Seen a stimulus several times and learned to

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Seen a stimulus several times and learned to associate the event with an appropriate response Implications Positive and negative associations can be tied to objects in real life and elicit a behavioral response Accounts for likes, dislikes, or fears in learning Accounts for associative learning Fails to account for learning complex abilities like chess, dance Difficult to condition certain things like babies Limited array of responses: reflexes and innate responses 4b. Operant Conditioning: Skinner Shaping Improving your command of an ability (operant behavior) through repetition Reinforcement Occurs when a type of stimulus encourages a type of response Either through its presence or its removal Positive reinforcers Stimuli that when present increase the likelihood of a reaction Food Negative reinforcers Removing this stimulus can increase a reaction Schedules of reinforcement How often reinforcement is given to encourage a response continuous vs. intermittent Continuous reinforcement occurs when it is given during each learning event versus a varied number of events Extinction Removing the operant behavior by removing the reinforcement Punishment A stimulus that inflicts pain or suffering following an undesirable behavior Teaches potentially maladaptive behavior e.g. lying, sneaking Can promote even more poor behavior like violence Type 1 punishment: stimulus still offered (sent to detention), but considered a punishment because meant to discourage a behavior Type 2 punishment: remove stimulus, remove the behavior Implications Makes learning operant behavior very dependent on the person who controls reinforcement and punishment Applicable in toddlerhood If one learns the system, they can game it (think The Breakfast Club ) People can learn without reinforcement (self-directed) 4c. Social Learning: Bandura Imitation Learning that occurs from imitating a model and modeling after them; allows for learning without the need for reinforcement or for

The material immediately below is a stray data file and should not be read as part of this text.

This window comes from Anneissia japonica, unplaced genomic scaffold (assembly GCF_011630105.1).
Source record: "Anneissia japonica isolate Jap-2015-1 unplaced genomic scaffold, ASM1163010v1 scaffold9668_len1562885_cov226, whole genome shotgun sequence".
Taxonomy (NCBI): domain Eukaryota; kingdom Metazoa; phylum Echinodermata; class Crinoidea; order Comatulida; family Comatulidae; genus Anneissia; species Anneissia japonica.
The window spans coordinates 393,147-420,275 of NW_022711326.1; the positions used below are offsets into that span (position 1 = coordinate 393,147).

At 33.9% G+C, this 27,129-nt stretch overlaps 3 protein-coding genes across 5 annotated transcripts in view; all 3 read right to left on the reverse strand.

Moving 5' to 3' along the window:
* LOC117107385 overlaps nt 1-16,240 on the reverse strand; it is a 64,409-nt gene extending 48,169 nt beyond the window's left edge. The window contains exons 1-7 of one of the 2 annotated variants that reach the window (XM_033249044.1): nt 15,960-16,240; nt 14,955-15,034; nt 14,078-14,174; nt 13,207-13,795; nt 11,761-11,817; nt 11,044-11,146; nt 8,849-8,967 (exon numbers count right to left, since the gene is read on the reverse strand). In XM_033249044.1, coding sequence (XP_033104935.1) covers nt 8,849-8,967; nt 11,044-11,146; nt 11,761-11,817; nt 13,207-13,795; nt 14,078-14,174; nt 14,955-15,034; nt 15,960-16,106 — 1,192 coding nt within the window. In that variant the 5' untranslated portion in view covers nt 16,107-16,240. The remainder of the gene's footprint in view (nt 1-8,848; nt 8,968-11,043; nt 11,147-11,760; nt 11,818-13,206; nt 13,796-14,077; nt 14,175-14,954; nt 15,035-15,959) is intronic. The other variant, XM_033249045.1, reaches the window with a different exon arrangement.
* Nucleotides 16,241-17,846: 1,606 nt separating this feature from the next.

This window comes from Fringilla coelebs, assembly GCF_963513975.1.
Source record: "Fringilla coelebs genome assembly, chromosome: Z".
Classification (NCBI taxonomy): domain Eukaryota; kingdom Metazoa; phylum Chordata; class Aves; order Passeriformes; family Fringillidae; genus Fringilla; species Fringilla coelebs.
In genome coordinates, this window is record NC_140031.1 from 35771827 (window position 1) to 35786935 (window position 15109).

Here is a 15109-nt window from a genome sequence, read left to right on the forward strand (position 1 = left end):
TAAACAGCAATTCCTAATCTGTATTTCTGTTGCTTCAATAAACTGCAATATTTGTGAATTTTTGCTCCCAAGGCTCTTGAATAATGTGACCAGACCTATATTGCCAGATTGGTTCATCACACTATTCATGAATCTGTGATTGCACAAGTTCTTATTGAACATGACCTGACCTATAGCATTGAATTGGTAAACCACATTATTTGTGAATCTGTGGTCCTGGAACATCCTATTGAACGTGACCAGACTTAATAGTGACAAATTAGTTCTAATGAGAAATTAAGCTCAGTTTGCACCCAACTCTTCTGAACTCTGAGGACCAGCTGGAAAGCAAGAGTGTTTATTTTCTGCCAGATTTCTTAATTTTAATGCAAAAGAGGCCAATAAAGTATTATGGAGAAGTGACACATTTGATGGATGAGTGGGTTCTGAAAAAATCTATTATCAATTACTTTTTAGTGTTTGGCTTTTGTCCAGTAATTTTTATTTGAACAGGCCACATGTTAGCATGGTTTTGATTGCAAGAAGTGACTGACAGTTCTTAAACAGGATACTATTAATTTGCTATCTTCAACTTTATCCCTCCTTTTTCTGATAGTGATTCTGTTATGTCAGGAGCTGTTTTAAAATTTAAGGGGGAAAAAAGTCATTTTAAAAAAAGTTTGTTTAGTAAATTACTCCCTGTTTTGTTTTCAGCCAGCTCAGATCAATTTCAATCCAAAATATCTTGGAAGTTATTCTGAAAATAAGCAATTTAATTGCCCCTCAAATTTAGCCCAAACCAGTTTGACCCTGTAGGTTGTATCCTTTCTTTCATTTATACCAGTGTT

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Study Guide Psych 19 Chapters 2 and 3 Page 14 of 16 repetitive opportunities Imitation also uses vicarious reinforcement Role of models Vicarious reinforcement The observer watches what happens to the model; if the outcome is good, they tend to imitate and model after them; or if they were punished, then it is avoided; unpunished misdeeds can also be imitated Implications Models are important Similarity in behaviors among members of a cohort may reflect influence of common models, rewards or punishments 4d. Cognitive Behaviorism Addresses what classical conditioning and operant conditioning fail to do: address for the processes happening internally of a learner’s mind (they assume that cognitive processes shouldn’t be used since it is difficult to directly measure) People create a mental representation of an action occurring in a set
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